Extended prophylaxis for VTE after discharge is supported by five guidelines, not mentioned by four guidelines, and not supported by two guidelines. Four of the five documents consider individual assessment for VTE and bleeding risks before discharge, and only one suggests the routine extension of prophylactic anticoagulation for 7–14 days. LMWHs (e.g., enoxaparin of 40 mg once daily) or direct OACs (DOACs: rivaroxaban of 10 mg once daily or betrixaban of 160 mg load and then 80 mg once daily) is recommended for 28–45 days after discharge. Extended prophylaxis is generally considered for patients under the selection criteria of the specific trials., Particularly, it may be the IMPROVE VTE score of ≥4 or 2-3 with elevated D-dimer >two times ULN; age of >75 years or age of >60 years with D-dimer >two times ULN or the age of 40–60 years with D-dimer >two times ULN and previous VTE event or cancer. In parallel, patients should be at low risk of bleeding. The only guideline by the AVF suggests therapeutic anticoagulation after discharge in patients with D-dimer of >3 times ULN if VTE was not excluded during hospitalization. The guideline considers DUS at 2–3 weeks to make a decision regarding continuing the therapeutic regimen or switching to the prophylactic regimen. If VTE is not confirmed, the insensitivity of anticoagulation should be reduced to prophylactic for 6 weeks; if it is confirmed, full-dose anticoagulation should be continued for 3 months. The last two documents, despite a recommendation against the routine use of extended pharmacoprophylaxis, suggest this approach in carefully selected patients.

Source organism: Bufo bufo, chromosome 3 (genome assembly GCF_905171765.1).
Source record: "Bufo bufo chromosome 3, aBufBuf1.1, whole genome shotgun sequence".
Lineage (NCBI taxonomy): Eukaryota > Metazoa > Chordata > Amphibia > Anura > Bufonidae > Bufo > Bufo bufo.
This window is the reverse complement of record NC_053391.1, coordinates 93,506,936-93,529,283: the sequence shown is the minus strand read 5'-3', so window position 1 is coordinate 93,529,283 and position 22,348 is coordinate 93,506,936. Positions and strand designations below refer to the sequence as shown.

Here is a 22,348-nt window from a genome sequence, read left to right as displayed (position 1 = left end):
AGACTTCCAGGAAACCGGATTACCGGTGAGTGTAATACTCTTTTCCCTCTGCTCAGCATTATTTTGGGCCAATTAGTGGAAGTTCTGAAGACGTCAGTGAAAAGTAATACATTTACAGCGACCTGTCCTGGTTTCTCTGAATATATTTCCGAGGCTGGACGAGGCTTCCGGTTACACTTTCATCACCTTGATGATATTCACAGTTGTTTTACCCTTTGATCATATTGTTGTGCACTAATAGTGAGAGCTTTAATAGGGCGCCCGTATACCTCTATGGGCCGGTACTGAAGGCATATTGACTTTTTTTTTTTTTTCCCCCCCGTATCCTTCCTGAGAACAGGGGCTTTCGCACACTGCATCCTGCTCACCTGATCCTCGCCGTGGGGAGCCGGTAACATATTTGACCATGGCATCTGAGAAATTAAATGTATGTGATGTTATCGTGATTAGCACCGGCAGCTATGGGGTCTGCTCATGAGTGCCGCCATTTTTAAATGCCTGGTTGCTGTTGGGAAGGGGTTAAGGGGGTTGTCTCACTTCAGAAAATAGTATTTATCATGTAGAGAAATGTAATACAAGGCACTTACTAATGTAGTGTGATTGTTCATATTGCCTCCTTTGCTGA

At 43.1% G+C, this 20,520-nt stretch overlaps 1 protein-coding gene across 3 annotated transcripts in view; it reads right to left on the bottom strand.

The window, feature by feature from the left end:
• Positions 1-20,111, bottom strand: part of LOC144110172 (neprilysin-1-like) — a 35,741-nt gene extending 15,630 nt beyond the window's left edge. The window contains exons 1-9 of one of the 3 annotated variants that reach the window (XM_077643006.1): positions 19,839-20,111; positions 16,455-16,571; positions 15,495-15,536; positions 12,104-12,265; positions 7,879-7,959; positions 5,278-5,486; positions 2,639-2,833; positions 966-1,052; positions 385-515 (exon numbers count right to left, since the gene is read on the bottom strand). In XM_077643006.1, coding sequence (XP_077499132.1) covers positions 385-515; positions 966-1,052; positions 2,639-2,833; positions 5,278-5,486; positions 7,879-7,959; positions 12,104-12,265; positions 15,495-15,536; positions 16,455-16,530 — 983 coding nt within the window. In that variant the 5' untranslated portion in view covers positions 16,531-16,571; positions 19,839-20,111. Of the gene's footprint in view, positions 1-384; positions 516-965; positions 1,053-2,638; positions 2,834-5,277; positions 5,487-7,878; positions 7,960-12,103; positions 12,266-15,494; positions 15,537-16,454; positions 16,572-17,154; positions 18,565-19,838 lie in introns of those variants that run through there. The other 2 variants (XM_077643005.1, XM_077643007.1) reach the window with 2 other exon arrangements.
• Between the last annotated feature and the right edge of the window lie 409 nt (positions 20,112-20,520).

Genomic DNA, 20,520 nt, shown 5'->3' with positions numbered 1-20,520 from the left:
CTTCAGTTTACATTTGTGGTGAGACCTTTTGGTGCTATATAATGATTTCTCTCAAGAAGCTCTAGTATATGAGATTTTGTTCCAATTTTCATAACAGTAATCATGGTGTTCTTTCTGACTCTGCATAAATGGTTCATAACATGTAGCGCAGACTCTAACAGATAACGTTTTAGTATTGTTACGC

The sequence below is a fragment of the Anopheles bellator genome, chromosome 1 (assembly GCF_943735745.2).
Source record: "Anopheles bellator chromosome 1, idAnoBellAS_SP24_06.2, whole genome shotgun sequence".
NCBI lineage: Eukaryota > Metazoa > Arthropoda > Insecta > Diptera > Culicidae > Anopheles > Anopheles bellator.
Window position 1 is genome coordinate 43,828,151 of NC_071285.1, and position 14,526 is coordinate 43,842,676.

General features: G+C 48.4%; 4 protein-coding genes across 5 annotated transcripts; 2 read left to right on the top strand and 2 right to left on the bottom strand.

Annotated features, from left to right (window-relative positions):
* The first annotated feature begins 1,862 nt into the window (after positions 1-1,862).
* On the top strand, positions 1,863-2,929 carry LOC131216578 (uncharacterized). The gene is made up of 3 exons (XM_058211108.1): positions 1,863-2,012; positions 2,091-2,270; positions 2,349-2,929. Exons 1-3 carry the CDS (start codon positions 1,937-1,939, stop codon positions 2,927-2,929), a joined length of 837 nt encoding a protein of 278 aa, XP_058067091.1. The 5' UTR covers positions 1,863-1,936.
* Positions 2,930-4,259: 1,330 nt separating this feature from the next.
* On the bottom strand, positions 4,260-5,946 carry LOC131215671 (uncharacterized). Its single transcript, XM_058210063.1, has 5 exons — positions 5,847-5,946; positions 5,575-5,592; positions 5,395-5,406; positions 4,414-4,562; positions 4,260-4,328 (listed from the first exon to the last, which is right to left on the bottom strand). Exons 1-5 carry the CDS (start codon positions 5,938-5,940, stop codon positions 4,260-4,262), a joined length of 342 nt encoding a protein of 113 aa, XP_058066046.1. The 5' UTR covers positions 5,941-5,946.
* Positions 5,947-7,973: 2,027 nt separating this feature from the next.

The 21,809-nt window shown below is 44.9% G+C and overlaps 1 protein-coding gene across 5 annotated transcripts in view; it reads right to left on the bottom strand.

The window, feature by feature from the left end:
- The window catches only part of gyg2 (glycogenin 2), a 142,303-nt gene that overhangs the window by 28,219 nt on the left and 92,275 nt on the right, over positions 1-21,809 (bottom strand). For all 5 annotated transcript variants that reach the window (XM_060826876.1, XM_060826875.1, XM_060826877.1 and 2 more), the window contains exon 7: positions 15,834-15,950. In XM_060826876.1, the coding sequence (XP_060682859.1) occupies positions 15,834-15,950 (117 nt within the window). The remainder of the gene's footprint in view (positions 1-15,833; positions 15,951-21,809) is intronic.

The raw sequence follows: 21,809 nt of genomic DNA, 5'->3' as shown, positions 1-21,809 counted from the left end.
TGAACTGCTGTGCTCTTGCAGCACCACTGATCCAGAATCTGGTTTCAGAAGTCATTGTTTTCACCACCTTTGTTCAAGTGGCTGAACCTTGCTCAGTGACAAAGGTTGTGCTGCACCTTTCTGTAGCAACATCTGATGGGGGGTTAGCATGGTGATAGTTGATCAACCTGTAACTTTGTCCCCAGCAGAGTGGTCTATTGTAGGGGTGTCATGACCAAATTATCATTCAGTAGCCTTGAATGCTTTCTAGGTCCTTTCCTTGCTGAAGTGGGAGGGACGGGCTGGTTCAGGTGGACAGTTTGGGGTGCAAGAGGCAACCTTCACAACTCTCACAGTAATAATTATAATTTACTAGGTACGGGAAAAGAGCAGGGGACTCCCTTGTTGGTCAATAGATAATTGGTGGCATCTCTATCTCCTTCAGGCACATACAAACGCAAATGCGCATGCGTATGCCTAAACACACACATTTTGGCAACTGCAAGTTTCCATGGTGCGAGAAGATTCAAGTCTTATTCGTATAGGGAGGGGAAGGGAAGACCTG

The diagnosis and empiric treatment of VTE for inpatients is represented in only six guidelines. Of those, two documents support laboratory follow-up with D-dimer and a liberal approach toward VTE verification in the absence of clinical signs. Three guidelines recommend against the use of D-dimer as a criterion for putative VTE and suggest being guided by the clinical signs. The last document demonstrates the absence of a clear position. The standard approach with pretest probability (Wells score, Geneva score) may not work correctly in patients with COVID-19 due to elevated D-dimer. Thus, diagnostic imaging, like CTPA for supposed PE and DUS for suspected DVT, is essential. The clinical suspicion of PE may arise from hypoxemia or oxygen requirements disproportionate to known respiratory pathologies, hemoptysis, acute unexplained right ventricular dysfunction, unexplained tachycardia or decrease in blood pressure, acute deterioration on moving of the patient, or signs and symptoms of DVT.,, If CTPA is unavailable (critically ill patient on mechanical ventilation), the right ventricular function assessed by echocardiography may be a criterion for VTE diagnosis and empiric anticoagulation. However, the use of duplex ultrasound to exclude the diagnosis of PE is limited by its low sensitivity. It may be reasonable in patients with a high clinical probability of PE in parallel with an increased risk of bleeding when CTPA is not possible. The positive result of DUS favors the initiation of therapeutic anticoagulation.